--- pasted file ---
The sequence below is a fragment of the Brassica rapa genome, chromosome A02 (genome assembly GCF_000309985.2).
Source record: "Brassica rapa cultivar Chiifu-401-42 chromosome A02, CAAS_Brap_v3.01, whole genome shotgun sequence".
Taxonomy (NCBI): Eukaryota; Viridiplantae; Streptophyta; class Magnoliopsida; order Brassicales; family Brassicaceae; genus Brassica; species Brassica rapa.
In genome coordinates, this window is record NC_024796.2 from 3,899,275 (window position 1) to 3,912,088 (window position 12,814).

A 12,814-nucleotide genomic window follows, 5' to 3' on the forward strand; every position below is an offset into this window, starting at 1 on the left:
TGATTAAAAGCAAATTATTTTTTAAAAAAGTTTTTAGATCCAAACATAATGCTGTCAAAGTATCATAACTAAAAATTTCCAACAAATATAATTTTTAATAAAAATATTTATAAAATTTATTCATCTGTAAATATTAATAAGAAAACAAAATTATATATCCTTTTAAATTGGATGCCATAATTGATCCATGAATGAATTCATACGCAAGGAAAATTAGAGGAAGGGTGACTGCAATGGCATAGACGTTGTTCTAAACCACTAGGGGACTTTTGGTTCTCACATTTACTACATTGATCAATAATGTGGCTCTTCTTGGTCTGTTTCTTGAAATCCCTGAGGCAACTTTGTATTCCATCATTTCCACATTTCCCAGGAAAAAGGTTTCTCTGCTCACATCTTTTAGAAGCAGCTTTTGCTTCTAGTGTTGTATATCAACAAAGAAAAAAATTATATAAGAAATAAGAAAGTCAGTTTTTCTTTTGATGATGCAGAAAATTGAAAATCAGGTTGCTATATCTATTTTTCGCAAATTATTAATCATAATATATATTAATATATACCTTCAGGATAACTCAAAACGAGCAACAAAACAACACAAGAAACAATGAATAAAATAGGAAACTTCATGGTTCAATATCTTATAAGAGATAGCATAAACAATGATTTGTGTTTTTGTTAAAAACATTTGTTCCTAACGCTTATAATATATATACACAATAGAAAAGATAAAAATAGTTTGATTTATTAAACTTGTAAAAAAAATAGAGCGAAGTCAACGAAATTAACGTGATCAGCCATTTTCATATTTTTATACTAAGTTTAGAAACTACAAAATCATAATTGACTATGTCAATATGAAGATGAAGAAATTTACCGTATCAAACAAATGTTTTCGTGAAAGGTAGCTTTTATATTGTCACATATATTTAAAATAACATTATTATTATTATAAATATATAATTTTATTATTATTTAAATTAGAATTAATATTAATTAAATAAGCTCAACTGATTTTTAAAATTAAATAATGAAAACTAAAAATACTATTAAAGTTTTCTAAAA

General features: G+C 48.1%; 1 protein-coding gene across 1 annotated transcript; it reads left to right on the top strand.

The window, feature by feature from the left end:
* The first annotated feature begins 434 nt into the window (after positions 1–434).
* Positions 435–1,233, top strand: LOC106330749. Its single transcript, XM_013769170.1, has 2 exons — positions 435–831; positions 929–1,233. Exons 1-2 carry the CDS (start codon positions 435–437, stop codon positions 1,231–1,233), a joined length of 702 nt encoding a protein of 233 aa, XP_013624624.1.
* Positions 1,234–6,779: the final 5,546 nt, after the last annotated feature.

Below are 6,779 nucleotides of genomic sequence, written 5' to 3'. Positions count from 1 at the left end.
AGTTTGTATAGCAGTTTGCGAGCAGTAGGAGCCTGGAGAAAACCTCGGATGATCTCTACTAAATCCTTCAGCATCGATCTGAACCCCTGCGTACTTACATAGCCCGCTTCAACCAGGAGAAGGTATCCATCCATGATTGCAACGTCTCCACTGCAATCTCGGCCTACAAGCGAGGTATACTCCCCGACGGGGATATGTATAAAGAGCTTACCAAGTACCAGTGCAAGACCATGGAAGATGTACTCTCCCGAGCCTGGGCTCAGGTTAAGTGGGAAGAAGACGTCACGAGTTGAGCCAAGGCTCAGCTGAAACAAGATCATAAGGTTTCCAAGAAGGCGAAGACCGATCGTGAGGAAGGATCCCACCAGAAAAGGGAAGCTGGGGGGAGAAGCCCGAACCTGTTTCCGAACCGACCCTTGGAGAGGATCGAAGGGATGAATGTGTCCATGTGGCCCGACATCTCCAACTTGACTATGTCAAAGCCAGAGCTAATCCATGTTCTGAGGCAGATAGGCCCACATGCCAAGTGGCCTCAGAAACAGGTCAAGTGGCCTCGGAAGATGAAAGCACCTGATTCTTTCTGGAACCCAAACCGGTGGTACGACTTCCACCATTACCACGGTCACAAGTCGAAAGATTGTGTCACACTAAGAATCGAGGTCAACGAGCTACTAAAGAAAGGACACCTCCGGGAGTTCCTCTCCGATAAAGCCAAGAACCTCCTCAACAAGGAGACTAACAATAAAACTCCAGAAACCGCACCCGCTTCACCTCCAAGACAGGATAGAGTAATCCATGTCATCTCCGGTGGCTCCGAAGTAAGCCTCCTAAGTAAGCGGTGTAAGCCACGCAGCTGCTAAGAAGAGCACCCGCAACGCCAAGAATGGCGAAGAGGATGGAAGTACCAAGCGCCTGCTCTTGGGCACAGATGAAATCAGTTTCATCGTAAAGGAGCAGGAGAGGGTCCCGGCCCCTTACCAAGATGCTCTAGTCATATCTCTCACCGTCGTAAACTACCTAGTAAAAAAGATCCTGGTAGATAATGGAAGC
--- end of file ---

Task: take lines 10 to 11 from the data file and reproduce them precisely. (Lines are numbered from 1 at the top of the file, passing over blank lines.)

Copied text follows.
* Positions 435–1,233, top strand: LOC106330749. Its single transcript, XM_013769170.1, has 2 exons — positions 435–831; positions 929–1,233. Exons 1-2 carry the CDS (start codon positions 435–437, stop codon positions 1,231–1,233), a joined length of 702 nt encoding a protein of 233 aa, XP_013624624.1.
* Positions 1,234–6,779: the final 5,546 nt, after the last annotated feature.